Cover for ISHIZUKA: Lost and Found: Reclaiming the Japanese American Incarceration. Click for larger image

Lost and Found

Reclaiming the Japanese American Incarceration

Interacting with a dark chapter in American history

For decades, a fog of governmental cover-ups, euphemisms, and societal silence kept the victims the mass incarceration of Americans of Japanese descent during World War II from understanding their experiences. The Japanese American National Museum mounted a critically acclaimed exhibition with the twin goals of educating the general public and encouraging former inmates to come to grips with and tell their own history.

Combining heartfelt stories with first-rate scholarship, Lost and Found reveals the complexities of a people reclaiming the past. Author/curator Karen L. Ishizuka, a third-generation Japanese American, deftly blends official history with community memory to frame the historical moment of recovery within its cultural legacy. Detailing the interactive strategy that invited visitors to become part of the groundbreaking exhibition, Ishizuka narrates the processes of revelation and reclamation that unfolded as former internees and visitors alike confronted the experience of the camps. She also analyzes how the dual act of recovering—and recovering from—history necessitates private and public mediation between remembering and forgetting, speaking out and remaining silent.


"It would be impossible to recapture the power of the show, but Lost and Found comes close, offering a look at an exhibition that became, over time, both sanctuary and community campfire."--Los Angeles Magazine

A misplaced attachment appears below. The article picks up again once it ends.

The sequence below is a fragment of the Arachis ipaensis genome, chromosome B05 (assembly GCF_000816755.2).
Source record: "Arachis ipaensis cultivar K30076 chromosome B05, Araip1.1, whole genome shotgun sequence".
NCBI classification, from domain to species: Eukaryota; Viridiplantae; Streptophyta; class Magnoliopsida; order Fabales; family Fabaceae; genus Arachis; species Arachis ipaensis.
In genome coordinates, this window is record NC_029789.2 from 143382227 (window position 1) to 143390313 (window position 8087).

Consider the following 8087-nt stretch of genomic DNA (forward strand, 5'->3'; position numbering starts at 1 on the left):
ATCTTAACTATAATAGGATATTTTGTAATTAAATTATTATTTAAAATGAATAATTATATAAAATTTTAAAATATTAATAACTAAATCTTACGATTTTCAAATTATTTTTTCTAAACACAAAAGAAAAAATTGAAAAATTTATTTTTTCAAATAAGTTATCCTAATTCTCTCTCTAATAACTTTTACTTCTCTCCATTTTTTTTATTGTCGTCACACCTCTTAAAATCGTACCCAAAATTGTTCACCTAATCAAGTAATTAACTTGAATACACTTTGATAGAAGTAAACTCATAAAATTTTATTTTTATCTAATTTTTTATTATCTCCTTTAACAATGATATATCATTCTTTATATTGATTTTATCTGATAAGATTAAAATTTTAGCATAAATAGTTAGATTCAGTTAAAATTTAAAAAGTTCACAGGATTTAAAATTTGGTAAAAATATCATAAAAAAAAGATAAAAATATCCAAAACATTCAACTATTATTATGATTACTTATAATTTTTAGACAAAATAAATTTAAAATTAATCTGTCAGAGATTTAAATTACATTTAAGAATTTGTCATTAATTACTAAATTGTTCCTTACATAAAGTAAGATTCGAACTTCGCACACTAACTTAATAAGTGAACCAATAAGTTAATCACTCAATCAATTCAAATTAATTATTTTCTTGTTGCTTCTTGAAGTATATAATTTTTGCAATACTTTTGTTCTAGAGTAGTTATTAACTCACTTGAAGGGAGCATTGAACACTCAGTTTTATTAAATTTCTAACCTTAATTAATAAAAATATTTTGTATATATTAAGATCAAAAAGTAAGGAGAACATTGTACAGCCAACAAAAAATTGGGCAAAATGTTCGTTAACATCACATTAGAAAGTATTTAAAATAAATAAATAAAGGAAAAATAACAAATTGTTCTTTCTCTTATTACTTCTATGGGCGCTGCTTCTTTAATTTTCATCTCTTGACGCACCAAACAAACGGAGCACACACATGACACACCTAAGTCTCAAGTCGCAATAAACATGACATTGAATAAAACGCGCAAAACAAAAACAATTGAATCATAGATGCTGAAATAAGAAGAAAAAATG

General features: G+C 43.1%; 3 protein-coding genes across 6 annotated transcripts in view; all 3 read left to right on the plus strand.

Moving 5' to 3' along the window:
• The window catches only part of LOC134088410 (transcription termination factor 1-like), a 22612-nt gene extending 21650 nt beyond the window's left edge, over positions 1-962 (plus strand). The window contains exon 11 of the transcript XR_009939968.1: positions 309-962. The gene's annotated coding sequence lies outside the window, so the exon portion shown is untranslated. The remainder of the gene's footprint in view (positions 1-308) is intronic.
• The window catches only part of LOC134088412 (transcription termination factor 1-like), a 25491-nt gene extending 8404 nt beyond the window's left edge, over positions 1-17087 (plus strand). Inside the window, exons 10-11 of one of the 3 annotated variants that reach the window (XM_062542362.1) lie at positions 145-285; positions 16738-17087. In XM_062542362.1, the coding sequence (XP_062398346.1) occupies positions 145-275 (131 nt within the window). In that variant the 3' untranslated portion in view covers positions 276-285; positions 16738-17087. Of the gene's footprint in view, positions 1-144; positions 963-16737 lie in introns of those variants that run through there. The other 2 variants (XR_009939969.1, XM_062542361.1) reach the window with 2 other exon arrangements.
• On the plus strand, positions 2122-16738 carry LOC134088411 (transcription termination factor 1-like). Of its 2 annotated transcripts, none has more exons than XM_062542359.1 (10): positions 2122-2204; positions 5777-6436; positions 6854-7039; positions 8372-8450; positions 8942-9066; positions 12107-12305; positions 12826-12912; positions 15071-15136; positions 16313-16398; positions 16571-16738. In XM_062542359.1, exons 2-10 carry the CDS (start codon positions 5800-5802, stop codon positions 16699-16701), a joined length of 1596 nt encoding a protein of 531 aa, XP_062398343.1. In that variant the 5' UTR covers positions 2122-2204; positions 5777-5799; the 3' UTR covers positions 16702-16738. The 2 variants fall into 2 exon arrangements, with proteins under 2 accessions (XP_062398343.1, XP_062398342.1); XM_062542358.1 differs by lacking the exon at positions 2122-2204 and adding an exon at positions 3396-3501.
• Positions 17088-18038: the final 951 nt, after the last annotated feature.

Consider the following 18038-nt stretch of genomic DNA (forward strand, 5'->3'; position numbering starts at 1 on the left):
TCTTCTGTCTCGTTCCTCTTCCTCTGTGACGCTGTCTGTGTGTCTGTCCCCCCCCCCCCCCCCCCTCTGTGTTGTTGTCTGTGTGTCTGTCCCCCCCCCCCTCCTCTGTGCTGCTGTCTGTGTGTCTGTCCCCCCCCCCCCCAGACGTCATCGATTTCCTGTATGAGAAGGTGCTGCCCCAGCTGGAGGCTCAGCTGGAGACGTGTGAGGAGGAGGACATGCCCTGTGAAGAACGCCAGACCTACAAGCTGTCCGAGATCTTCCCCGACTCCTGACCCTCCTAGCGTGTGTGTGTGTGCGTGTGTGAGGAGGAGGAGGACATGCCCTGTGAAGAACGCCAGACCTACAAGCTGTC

"The reviewer has been teaching Asian American history for twenty years and did not think there was much more about the camps that would surprise him, but this book moved him in ways he had not expected. He recommends it to everyone interested in this dark episode of our national history."--Historian

“Karen Ishizuka’s Lost and Found reclaims an important part of American history that was nearly forgotten. By exploring the meaning of the World War II camps from the inmates’ own memories, this book achieves a level of intimacy that is not only profoundly moving, but is also essential to understanding the significance of the camps and the work of the Japanese American National Museum in preserving this history.”--Senator Daniel K. Inouye


Karen L. Ishizuka is an independent writer and documentary producer. Her books include Serve the People: Making Asian America in the Long Sixties. She also produced the award-winning films Something Strong Within and Toyo Miyatake: Infinite Shades of Gray.

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